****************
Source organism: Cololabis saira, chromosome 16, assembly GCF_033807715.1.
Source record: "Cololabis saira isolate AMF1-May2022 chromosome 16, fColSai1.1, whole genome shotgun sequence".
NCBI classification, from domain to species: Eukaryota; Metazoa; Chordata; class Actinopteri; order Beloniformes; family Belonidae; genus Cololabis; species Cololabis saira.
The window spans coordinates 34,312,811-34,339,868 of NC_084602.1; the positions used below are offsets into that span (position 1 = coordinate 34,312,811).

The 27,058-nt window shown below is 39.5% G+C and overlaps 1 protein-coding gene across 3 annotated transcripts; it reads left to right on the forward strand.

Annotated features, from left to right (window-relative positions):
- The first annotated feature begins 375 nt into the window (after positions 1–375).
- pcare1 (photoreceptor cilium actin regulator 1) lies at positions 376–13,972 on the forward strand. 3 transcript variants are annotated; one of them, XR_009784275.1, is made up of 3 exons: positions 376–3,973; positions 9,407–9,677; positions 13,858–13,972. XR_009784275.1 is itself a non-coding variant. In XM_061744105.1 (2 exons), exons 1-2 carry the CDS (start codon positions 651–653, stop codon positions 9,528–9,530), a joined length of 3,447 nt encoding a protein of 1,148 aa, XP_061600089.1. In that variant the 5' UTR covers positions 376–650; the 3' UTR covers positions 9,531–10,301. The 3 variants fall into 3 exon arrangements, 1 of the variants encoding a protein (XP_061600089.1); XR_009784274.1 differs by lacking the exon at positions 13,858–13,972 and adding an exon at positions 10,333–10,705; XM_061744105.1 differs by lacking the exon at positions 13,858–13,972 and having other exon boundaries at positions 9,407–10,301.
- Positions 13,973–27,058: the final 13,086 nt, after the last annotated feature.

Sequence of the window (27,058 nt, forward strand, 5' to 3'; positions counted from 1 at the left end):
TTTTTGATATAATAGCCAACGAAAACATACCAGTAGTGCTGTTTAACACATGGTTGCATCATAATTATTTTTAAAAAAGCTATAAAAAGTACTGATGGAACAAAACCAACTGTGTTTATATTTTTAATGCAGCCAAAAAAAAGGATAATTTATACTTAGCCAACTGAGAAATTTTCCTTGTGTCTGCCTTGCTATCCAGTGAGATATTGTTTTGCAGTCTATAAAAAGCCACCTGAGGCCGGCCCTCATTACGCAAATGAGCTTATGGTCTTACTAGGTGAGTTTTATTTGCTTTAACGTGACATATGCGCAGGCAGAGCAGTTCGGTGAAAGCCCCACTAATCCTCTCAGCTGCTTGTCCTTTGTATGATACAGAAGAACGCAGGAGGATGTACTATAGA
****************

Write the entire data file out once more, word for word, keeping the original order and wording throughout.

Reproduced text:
Source organism: Cololabis saira, chromosome 16, assembly GCF_033807715.1.
Source record: "Cololabis saira isolate AMF1-May2022 chromosome 16, fColSai1.1, whole genome shotgun sequence".
NCBI classification, from domain to species: Eukaryota; Metazoa; Chordata; class Actinopteri; order Beloniformes; family Belonidae; genus Cololabis; species Cololabis saira.
The window spans coordinates 34,312,811-34,339,868 of NC_084602.1; the positions used below are offsets into that span (position 1 = coordinate 34,312,811).

The 27,058-nt window shown below is 39.5% G+C and overlaps 1 protein-coding gene across 3 annotated transcripts; it reads left to right on the forward strand.

Annotated features, from left to right (window-relative positions):
- The first annotated feature begins 375 nt into the window (after positions 1–375).
- pcare1 (photoreceptor cilium actin regulator 1) lies at positions 376–13,972 on the forward strand. 3 transcript variants are annotated; one of them, XR_009784275.1, is made up of 3 exons: positions 376–3,973; positions 9,407–9,677; positions 13,858–13,972. XR_009784275.1 is itself a non-coding variant. In XM_061744105.1 (2 exons), exons 1-2 carry the CDS (start codon positions 651–653, stop codon positions 9,528–9,530), a joined length of 3,447 nt encoding a protein of 1,148 aa, XP_061600089.1. In that variant the 5' UTR covers positions 376–650; the 3' UTR covers positions 9,531–10,301. The 3 variants fall into 3 exon arrangements, 1 of the variants encoding a protein (XP_061600089.1); XR_009784274.1 differs by lacking the exon at positions 13,858–13,972 and adding an exon at positions 10,333–10,705; XM_061744105.1 differs by lacking the exon at positions 13,858–13,972 and having other exon boundaries at positions 9,407–10,301.
- Positions 13,973–27,058: the final 13,086 nt, after the last annotated feature.

Sequence of the window (27,058 nt, forward strand, 5' to 3'; positions counted from 1 at the left end):
TTTTTGATATAATAGCCAACGAAAACATACCAGTAGTGCTGTTTAACACATGGTTGCATCATAATTATTTTTAAAAAAGCTATAAAAAGTACTGATGGAACAAAACCAACTGTGTTTATATTTTTAATGCAGCCAAAAAAAAGGATAATTTATACTTAGCCAACTGAGAAATTTTCCTTGTGTCTGCCTTGCTATCCAGTGAGATATTGTTTTGCAGTCTATAAAAAGCCACCTGAGGCCGGCCCTCATTACGCAAATGAGCTTATGGTCTTACTAGGTGAGTTTTATTTGCTTTAACGTGACATATGCGCAGGCAGAGCAGTTCGGTGAAAGCCCCACTAATCCTCTCAGCTGCTTGTCCTTTGTATGATACAGAAGAACGCAGGAGGATGTACTATAGA